Clayton Tillotson has been imagining auditions — the rooms they're in, the pieces he'll play, the people who'll be watching.
He recently Googled teachers from the universities where he would like to get a Master's degree in violin performance, and taped their photos up in his practice room.
"I just wanted to see what their faces look like," he said. "I'm really glad that I did, because some of them are pretty scary-looking people. There's this one guy who, he does this thing with his eyebrows, he kind of furrows his brow and he just looks like, 'You are totally worthless.' But that's just kind of the way he looks."
Tillotson, like thousands of other young musicians, will spend the coming weeks crisscrossing the country to audition for music schools. After months of preparation (and many years of lessons and practice before that), it comes down to about 10 minutes of playing at each prospective school.
It's not the first time Tillotson, a University of Wisconsin-Madison graduate, has gone through this process. He started playing violin relatively late — he began lessons in his school program as a fourth-grader — but quickly moved ahead of his peers. As a high-school student in his hometown of Burlington, Iowa, he realized that violin was becoming increasingly important to him and started thinking about majoring in music. He even struck a deal with his high school so he could count practice time as an independent study.
Despite that focus, he said, "I still had no idea what I was up against."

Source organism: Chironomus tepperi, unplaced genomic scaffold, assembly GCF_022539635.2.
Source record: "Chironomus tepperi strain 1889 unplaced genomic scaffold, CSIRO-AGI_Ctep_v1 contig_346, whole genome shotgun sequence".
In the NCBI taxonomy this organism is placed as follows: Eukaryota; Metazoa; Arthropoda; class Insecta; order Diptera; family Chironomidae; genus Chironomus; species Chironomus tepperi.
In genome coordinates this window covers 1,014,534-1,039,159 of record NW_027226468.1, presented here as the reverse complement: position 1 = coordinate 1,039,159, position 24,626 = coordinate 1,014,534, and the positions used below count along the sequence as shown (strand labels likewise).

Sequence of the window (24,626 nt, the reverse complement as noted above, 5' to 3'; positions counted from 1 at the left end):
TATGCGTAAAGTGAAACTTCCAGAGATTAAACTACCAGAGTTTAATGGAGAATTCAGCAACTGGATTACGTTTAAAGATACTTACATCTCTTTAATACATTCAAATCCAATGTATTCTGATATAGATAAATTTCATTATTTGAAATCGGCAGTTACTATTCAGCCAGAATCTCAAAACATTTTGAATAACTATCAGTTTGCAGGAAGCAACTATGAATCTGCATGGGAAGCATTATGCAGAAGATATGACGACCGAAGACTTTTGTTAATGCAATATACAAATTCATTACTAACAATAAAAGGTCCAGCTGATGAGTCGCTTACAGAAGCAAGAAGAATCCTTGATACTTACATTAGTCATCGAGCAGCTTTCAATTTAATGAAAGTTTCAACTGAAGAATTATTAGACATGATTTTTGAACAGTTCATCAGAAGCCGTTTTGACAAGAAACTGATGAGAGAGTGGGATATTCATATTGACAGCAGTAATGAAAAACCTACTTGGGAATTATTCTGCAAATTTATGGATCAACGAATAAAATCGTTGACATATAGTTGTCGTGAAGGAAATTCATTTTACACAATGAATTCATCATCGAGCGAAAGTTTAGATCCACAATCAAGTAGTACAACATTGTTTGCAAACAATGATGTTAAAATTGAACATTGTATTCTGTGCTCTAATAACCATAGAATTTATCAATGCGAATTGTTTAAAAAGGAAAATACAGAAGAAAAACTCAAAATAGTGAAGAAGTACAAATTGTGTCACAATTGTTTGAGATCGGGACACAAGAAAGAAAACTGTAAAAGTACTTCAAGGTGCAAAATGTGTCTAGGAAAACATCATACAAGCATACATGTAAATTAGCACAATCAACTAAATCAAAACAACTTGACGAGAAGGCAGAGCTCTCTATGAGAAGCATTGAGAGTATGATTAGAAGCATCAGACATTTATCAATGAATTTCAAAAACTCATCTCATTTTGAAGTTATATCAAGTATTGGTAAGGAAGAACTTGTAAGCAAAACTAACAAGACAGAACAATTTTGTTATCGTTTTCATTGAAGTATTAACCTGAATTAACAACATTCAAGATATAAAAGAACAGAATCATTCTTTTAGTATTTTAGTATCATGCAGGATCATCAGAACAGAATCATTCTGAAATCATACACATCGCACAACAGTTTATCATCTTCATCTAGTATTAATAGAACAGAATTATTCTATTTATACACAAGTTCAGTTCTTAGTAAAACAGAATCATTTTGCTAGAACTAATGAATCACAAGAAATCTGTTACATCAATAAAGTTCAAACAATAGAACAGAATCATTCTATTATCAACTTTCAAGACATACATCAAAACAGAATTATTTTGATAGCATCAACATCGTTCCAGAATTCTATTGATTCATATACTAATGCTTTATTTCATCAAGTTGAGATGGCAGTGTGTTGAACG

When he walked into his first audition, he felt ready. Soon after he started playing, though, he suddenly couldn't remember where he was in the piece.
"It's weird how you can be so prepared with all your music, but sometimes when you're not used to doing auditions and stuff like that, the thing that really can get in the way...is sort-of the mental side: being able to be really, really focused and also really confident," he said.
That mental component has become a big part of how Tillotson practices, and it's played heavily into preparation for his master's auditions. It's why he's asked friends at the schools he's interested in to describe what the audition spaces look like, and it's why he has teachers' faces displayed in his practice room. It's also why he'll sometimes practice without playing a single note.
It can be easy to get into a rhythm of "playing by feel," Tillotson said — relying on muscle memory to get through a piece without thinking much about it. So he'll put his violin down and mime the piece instead, simulating every fingering and bowing with just his mind to rely on.
"When you do get in front of real people," he said, "your mind is just like a laser beam."
When he practices with the instrument in hand, it's still about engaging the brain. As part of that, he's constantly experimenting with how he divides his time. These days, it's an hour-long warm-up in the morning followed by the "meat-and-potatoes" (the Sibelius violin concerto, Bach, Paganini) broken into 50-minute chunks with 10-minute breaks. Toward the end of the day, as he's starting to get tired, he'll work on material that's less strenuous to play and less important to the audition.
Though Tillotson knows there's always something to improve, he also knows he's as ready as he can be. When he thinks about life after a master's program, it's varied and nuanced — some combination of playing in ensembles and teaching, which could require another set of auditions for a doctorate program.
For now, though, he has just one goal.
"Right now, I'm focusing on getting as good at the violin as I possibly can," he said. "That's kind of like my number-one fear, to reach some point where I think, 'Oh, this is good enough.'"